terial development of the territory.
The people of Alaska should be given
the full territorial form of govern
ment, and Alaska, as a storehouse,
should be unlocked. One key to it is a
system of railways. These the gov
ernment should itself build and ad
minister, and the ports and terminals
it should Itself control in the inter
ests of all who wish to use them for
the service and development of the
country and Its people.
But the construction of railways Is
only the first step; Is only thrusting
In the key to the storehouse and
throwing back the lock and opening
the door. How the tempting resources
of the country are to be exploited is
another matter, to which I ahall take
the liberty of from time to time call
| ing to your attention, for it is a policy
which must be worked out by well
considered stages, not upon theory.
but upon lines of practical experience.
It is part of our general problem of
We have a freer hand In working
out the problem in Alaska than in the
states of the Union; and yet the prin
ciple and object are the name, wher
ever we touch it. We must use the
resources of the country, not lock
them up.
There need be no conflict or Jeal
ousy as between state and federal au
thorities, for there can be no essen
tial difference of opinion between
them. The resources in question
must be used, but not destroyed or
wasted; used, but not monopolized
upon any narrow idea of individual
rights as against the abiding Inter
ests of communities.
That a policy can be worked out by
conference and concessions which will
release these resources and yet not
jeopardize or dissipate them, I for one
have no doubt, and it can be done on
lines' of regulation which need be no
less acceptable to the people and gov
ernments of the state concerned than
to the people or government of the
nation at large whose heritage these
resources are. We must bend our
counsels to this end. A common
purpose ought to make agreement
| Specially Important j
THREE or four matters of special
importance and significance I beg
that you will permit me to menton n
Our bureau of mines ought to be
equipped and empowered to render
even more effectual service than It
renders now in improving the condi
tions of mine labor and making the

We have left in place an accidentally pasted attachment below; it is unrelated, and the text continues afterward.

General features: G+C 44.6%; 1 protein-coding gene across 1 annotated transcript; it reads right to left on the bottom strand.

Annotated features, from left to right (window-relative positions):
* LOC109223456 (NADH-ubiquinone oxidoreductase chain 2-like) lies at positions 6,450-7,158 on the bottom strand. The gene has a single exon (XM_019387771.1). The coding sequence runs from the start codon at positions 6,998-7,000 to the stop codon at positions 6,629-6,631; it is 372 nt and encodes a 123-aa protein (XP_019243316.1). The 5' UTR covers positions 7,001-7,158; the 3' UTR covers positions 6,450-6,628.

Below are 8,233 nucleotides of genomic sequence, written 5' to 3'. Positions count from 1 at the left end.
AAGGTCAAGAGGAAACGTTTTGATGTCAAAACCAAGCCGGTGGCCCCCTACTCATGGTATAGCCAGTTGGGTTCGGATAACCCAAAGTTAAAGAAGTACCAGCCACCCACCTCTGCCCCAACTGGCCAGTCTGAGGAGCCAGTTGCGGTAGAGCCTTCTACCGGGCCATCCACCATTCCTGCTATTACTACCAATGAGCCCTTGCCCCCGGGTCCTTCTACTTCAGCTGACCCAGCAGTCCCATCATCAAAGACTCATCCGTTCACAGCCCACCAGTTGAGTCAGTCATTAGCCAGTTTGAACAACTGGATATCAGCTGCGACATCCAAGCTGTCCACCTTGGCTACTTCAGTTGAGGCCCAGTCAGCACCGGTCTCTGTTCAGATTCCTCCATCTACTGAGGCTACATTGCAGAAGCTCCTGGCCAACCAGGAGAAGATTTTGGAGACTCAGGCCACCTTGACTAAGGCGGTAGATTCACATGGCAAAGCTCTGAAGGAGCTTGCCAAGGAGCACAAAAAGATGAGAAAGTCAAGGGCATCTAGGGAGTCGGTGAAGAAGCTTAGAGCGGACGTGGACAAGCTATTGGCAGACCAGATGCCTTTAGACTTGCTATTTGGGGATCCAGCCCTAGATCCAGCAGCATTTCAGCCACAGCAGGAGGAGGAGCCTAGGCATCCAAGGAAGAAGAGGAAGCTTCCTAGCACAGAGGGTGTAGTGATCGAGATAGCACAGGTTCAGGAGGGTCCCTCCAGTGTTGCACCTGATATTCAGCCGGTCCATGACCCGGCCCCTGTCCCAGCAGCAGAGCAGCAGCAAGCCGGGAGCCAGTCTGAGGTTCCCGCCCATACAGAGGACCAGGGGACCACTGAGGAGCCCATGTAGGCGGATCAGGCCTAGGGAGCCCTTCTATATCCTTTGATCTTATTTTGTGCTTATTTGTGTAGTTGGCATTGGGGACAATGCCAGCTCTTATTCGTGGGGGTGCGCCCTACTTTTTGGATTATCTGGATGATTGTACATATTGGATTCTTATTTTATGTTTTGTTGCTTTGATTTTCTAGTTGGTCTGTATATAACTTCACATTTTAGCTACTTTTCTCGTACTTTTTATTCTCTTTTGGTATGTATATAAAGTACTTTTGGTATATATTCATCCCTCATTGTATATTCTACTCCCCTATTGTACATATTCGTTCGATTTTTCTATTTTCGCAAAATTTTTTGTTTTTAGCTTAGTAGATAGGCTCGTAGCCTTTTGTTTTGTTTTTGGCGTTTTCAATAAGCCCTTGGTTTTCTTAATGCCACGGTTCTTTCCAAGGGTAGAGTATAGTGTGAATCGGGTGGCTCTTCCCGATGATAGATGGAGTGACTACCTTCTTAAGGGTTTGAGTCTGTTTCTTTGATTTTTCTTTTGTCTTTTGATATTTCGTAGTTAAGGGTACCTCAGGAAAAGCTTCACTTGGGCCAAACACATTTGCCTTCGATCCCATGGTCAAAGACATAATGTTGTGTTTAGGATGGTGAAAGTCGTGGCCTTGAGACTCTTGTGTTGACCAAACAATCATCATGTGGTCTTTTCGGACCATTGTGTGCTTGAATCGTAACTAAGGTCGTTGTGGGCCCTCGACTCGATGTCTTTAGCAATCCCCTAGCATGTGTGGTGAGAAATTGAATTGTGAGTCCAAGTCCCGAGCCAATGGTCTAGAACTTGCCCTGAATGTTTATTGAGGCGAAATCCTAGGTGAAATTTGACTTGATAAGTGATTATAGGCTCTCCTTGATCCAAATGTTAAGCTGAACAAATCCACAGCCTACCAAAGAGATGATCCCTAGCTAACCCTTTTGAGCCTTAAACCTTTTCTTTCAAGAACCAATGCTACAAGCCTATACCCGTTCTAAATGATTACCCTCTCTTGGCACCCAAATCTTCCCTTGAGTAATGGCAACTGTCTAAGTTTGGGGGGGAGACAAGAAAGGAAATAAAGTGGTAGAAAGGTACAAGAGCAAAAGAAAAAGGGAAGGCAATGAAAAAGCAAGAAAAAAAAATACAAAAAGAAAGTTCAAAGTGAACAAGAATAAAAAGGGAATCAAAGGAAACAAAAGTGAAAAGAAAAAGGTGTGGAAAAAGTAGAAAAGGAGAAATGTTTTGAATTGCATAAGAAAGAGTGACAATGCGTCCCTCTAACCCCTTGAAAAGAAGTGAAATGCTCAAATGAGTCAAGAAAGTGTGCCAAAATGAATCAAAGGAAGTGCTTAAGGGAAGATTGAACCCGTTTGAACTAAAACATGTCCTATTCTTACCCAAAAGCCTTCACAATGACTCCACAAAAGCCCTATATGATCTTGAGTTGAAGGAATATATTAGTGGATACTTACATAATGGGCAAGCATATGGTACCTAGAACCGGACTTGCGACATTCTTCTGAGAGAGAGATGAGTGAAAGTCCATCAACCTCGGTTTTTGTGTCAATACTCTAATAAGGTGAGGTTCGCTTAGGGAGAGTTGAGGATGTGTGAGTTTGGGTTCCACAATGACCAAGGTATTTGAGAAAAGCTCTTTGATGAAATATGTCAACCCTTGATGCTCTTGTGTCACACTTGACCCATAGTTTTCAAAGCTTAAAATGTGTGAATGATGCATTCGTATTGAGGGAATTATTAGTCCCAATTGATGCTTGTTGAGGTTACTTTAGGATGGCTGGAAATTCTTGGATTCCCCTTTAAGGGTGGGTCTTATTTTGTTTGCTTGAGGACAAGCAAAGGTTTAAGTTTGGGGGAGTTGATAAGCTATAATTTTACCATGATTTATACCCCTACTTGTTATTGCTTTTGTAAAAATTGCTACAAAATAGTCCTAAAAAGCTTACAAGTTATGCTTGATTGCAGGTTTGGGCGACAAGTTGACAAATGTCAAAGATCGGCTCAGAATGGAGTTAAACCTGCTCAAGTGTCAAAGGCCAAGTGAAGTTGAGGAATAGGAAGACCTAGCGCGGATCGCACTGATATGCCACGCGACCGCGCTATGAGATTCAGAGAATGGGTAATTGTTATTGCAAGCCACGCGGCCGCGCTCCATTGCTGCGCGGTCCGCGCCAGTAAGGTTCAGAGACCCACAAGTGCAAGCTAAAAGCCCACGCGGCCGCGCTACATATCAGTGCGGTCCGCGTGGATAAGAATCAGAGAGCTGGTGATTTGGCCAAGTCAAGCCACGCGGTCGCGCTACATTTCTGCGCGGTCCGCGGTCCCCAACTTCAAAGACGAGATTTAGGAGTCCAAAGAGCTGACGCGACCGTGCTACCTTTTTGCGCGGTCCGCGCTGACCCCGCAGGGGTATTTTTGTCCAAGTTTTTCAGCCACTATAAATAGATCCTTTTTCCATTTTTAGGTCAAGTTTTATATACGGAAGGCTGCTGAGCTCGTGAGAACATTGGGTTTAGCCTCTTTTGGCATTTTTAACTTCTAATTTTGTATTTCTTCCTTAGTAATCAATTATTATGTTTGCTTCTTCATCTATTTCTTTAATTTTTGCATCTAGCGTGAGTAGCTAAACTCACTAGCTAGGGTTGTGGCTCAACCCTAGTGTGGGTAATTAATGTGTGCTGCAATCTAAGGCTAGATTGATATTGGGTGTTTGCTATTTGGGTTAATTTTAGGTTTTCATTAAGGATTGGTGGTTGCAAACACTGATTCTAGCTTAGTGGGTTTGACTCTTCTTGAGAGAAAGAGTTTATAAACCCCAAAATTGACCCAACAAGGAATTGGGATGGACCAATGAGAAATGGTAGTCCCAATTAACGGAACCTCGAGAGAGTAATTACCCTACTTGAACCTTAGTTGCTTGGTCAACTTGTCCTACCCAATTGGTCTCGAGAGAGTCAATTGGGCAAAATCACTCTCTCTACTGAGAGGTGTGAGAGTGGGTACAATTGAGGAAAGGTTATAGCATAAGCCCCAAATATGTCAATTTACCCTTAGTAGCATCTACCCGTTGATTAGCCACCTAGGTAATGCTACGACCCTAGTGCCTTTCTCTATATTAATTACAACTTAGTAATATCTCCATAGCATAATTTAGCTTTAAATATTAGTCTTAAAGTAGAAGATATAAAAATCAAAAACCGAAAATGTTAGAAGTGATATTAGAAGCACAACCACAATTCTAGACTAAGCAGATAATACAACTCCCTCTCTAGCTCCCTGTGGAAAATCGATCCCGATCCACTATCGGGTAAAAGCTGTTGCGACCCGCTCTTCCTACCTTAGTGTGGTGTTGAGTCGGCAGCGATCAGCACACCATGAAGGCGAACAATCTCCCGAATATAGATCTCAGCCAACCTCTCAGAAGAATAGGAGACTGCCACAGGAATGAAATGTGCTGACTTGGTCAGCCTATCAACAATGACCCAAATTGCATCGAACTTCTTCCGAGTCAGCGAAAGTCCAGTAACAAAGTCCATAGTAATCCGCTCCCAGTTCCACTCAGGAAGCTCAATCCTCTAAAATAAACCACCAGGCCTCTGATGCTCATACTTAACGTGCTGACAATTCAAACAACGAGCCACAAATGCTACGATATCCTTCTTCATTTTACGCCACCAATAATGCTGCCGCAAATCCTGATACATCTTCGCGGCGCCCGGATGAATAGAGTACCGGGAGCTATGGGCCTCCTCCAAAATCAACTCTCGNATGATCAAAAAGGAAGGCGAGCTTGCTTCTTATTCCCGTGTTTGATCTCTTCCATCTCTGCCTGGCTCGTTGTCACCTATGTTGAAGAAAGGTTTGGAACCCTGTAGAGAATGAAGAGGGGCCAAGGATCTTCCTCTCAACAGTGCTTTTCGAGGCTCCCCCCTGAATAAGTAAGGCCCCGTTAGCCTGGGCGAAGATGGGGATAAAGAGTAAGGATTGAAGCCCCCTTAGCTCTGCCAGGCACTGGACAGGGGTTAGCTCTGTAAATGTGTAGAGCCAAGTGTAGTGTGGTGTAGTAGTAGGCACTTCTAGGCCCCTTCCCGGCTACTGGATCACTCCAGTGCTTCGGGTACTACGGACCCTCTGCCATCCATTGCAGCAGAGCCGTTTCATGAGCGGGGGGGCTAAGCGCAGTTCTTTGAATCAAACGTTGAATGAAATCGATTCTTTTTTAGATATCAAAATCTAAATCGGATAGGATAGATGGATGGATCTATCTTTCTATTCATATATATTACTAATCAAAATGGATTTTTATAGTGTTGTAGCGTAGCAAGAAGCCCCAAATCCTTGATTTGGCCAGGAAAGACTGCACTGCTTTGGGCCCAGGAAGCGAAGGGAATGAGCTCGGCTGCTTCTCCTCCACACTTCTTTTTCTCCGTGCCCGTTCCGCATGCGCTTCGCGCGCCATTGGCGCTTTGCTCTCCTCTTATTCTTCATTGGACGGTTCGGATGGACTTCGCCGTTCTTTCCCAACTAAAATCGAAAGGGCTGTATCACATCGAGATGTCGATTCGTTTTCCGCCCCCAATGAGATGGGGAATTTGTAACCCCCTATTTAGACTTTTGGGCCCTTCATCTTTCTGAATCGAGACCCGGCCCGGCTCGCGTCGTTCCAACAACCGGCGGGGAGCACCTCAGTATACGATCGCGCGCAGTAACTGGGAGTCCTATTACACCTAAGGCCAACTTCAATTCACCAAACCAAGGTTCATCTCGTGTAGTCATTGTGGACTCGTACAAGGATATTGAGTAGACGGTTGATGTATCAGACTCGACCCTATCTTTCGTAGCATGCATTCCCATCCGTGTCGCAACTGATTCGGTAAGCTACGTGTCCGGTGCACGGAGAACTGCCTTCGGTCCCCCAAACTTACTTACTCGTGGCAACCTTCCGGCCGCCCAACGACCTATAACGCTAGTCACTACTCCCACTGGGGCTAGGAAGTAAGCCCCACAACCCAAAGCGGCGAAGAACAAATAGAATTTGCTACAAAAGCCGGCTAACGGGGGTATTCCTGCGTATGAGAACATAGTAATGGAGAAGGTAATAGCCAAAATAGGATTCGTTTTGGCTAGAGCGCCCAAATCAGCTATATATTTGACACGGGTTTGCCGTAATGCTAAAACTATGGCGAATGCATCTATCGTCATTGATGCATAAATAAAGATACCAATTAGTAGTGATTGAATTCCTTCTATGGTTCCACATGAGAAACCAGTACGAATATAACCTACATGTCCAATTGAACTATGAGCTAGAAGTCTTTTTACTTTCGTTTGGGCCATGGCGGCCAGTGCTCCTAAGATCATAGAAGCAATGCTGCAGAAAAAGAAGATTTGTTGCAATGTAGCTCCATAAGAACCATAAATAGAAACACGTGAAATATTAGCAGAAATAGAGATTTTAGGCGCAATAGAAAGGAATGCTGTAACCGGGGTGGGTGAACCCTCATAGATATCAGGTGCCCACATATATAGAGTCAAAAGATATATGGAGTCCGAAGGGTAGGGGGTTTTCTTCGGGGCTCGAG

mines more economically productive,
as well as more safe. This is an all
important part of the work of conser
vation, and the conservation of human
life and energy lies even nearer fcoour
interest than the preservation from
waste of our Tiaterial resources.
We owe It In mere justice to the
railway employes of the country to
provide for them a fair and effective
employes' liabilty act and a law that
we can stand by In this matter win
be no less to the advantage of those
who administer the railroads of the
country than to the advantage of
those whom they employ. The expe
rience of a large number Of the states
abundantly proves that
Safety at Sea
AN International congress foF the
discussion of all questions that
affect safety at sea is now sitting at
London at the suggestion of our own
government. So soon as the coaclu
sions of that oongress can be learned
and considered we ought to address
ourselves, among other things, to the
prompt alleviation of the very un
safe, unjust and burdensome condi
tions which now surround the em
ployment of sailors, and render it ex
tremely difficult to obtain the serv
ices of spirited and competent men
such as every ship needs if it Is to
be safely handled and brought to
May I not express the very real
pleasure I have experienced in co
operating with this congress and
sharing with it the labors of com
mon service to which It has devoted
Itself so unreservedly during the past
seven months of uncomplaining con
centration upon the business of legis
When a woman runs across the
street to a neighbor's house for Just
a minute she stays an hour.